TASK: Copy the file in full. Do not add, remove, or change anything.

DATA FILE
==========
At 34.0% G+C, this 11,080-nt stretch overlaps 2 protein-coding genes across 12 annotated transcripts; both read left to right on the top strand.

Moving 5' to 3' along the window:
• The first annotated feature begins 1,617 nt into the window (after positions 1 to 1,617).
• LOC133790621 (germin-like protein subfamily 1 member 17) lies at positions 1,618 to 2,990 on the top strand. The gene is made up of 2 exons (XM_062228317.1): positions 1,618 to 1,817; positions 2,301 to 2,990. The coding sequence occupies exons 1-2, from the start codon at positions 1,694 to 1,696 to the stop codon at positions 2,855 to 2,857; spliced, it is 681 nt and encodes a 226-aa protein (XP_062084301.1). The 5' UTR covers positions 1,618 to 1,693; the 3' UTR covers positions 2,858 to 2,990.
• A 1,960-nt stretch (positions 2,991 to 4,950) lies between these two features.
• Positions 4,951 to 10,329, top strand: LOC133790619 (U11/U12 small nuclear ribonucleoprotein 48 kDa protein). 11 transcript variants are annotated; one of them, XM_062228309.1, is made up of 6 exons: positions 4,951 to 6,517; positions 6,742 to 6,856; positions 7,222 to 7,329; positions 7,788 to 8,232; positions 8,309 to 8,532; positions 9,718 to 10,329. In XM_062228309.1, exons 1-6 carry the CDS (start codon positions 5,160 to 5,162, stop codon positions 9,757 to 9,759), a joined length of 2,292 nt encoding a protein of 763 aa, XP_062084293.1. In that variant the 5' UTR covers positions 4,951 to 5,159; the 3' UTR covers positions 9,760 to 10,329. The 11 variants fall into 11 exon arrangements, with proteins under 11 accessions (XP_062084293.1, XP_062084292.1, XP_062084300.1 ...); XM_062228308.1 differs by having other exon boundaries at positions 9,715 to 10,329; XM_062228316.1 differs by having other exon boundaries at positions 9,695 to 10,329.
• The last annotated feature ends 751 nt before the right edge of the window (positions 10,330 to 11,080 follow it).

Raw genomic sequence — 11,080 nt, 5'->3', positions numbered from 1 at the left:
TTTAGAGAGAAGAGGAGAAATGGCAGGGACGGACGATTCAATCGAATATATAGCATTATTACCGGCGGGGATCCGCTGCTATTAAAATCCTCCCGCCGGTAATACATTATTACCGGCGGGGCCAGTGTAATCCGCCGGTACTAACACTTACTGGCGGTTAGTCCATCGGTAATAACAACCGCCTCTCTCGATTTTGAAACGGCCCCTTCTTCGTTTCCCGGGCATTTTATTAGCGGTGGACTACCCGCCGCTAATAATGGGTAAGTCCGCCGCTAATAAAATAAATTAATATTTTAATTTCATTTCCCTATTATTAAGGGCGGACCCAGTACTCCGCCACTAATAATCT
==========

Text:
At 34.0% G+C, this 11,080-nt stretch overlaps 2 protein-coding genes across 12 annotated transcripts; both read left to right on the top strand.

Moving 5' to 3' along the window:
• The first annotated feature begins 1,617 nt into the window (after positions 1 to 1,617).
• LOC133790621 (germin-like protein subfamily 1 member 17) lies at positions 1,618 to 2,990 on the top strand. The gene is made up of 2 exons (XM_062228317.1): positions 1,618 to 1,817; positions 2,301 to 2,990. The coding sequence occupies exons 1-2, from the start codon at positions 1,694 to 1,696 to the stop codon at positions 2,855 to 2,857; spliced, it is 681 nt and encodes a 226-aa protein (XP_062084301.1). The 5' UTR covers positions 1,618 to 1,693; the 3' UTR covers positions 2,858 to 2,990.
• A 1,960-nt stretch (positions 2,991 to 4,950) lies between these two features.
• Positions 4,951 to 10,329, top strand: LOC133790619 (U11/U12 small nuclear ribonucleoprotein 48 kDa protein). 11 transcript variants are annotated; one of them, XM_062228309.1, is made up of 6 exons: positions 4,951 to 6,517; positions 6,742 to 6,856; positions 7,222 to 7,329; positions 7,788 to 8,232; positions 8,309 to 8,532; positions 9,718 to 10,329. In XM_062228309.1, exons 1-6 carry the CDS (start codon positions 5,160 to 5,162, stop codon positions 9,757 to 9,759), a joined length of 2,292 nt encoding a protein of 763 aa, XP_062084293.1. In that variant the 5' UTR covers positions 4,951 to 5,159; the 3' UTR covers positions 9,760 to 10,329. The 11 variants fall into 11 exon arrangements, with proteins under 11 accessions (XP_062084293.1, XP_062084292.1, XP_062084300.1 ...); XM_062228308.1 differs by having other exon boundaries at positions 9,715 to 10,329; XM_062228316.1 differs by having other exon boundaries at positions 9,695 to 10,329.
• The last annotated feature ends 751 nt before the right edge of the window (positions 10,330 to 11,080 follow it).

Raw genomic sequence — 11,080 nt, 5'->3', positions numbered from 1 at the left:
TTTAGAGAGAAGAGGAGAAATGGCAGGGACGGACGATTCAATCGAATATATAGCATTATTACCGGCGGGGATCCGCTGCTATTAAAATCCTCCCGCCGGTAATACATTATTACCGGCGGGGCCAGTGTAATCCGCCGGTACTAACACTTACTGGCGGTTAGTCCATCGGTAATAACAACCGCCTCTCTCGATTTTGAAACGGCCCCTTCTTCGTTTCCCGGGCATTTTATTAGCGGTGGACTACCCGCCGCTAATAATGGGTAAGTCCGCCGCTAATAAAATAAATTAATATTTTAATTTCATTTCCCTATTATTAAGGGCGGACCCAGTACTCCGCCACTAATAATCT